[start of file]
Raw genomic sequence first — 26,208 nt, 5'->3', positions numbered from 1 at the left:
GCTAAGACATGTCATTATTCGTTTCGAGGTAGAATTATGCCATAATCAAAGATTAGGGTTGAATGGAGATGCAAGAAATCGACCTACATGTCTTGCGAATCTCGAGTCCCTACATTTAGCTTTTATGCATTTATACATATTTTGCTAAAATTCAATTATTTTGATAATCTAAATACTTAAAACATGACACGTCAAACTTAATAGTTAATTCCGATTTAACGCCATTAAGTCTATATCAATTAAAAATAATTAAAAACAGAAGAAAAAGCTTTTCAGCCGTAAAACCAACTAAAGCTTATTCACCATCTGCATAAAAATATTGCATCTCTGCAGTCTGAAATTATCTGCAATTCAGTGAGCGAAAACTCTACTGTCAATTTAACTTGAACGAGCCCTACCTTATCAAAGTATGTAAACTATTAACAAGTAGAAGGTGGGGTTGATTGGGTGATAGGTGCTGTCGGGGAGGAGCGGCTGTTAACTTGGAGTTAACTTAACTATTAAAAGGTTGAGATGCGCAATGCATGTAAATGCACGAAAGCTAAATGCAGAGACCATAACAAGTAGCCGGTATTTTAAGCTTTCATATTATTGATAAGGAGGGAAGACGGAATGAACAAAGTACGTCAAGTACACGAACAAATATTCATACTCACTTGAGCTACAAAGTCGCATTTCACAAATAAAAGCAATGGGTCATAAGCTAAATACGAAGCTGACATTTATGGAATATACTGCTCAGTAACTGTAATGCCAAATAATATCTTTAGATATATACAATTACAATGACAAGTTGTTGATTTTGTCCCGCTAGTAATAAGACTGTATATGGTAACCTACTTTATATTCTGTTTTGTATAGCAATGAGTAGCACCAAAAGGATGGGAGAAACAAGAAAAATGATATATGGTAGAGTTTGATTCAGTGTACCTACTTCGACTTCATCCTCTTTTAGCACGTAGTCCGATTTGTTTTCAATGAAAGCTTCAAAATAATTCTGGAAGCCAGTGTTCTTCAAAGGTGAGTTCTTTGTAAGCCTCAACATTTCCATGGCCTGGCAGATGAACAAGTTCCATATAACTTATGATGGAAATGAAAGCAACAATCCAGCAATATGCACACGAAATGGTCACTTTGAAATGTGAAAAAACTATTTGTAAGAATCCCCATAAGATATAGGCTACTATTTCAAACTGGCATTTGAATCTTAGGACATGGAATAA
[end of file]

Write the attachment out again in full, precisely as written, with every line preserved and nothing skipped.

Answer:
Raw genomic sequence first — 26,208 nt, 5'->3', positions numbered from 1 at the left:
GCTAAGACATGTCATTATTCGTTTCGAGGTAGAATTATGCCATAATCAAAGATTAGGGTTGAATGGAGATGCAAGAAATCGACCTACATGTCTTGCGAATCTCGAGTCCCTACATTTAGCTTTTATGCATTTATACATATTTTGCTAAAATTCAATTATTTTGATAATCTAAATACTTAAAACATGACACGTCAAACTTAATAGTTAATTCCGATTTAACGCCATTAAGTCTATATCAATTAAAAATAATTAAAAACAGAAGAAAAAGCTTTTCAGCCGTAAAACCAACTAAAGCTTATTCACCATCTGCATAAAAATATTGCATCTCTGCAGTCTGAAATTATCTGCAATTCAGTGAGCGAAAACTCTACTGTCAATTTAACTTGAACGAGCCCTACCTTATCAAAGTATGTAAACTATTAACAAGTAGAAGGTGGGGTTGATTGGGTGATAGGTGCTGTCGGGGAGGAGCGGCTGTTAACTTGGAGTTAACTTAACTATTAAAAGGTTGAGATGCGCAATGCATGTAAATGCACGAAAGCTAAATGCAGAGACCATAACAAGTAGCCGGTATTTTAAGCTTTCATATTATTGATAAGGAGGGAAGACGGAATGAACAAAGTACGTCAAGTACACGAACAAATATTCATACTCACTTGAGCTACAAAGTCGCATTTCACAAATAAAAGCAATGGGTCATAAGCTAAATACGAAGCTGACATTTATGGAATATACTGCTCAGTAACTGTAATGCCAAATAATATCTTTAGATATATACAATTACAATGACAAGTTGTTGATTTTGTCCCGCTAGTAATAAGACTGTATATGGTAACCTACTTTATATTCTGTTTTGTATAGCAATGAGTAGCACCAAAAGGATGGGAGAAACAAGAAAAATGATATATGGTAGAGTTTGATTCAGTGTACCTACTTCGACTTCATCCTCTTTTAGCACGTAGTCCGATTTGTTTTCAATGAAAGCTTCAAAATAATTCTGGAAGCCAGTGTTCTTCAAAGGTGAGTTCTTTGTAAGCCTCAACATTTCCATGGCCTGGCAGATGAACAAGTTCCATATAACTTATGATGGAAATGAAAGCAACAATCCAGCAATATGCACACGAAATGGTCACTTTGAAATGTGAAAAAACTATTTGTAAGAATCCCCATAAGATATAGGCTACTATTTCAAACTGGCATTTGAATCTTAGGACATGGAATAA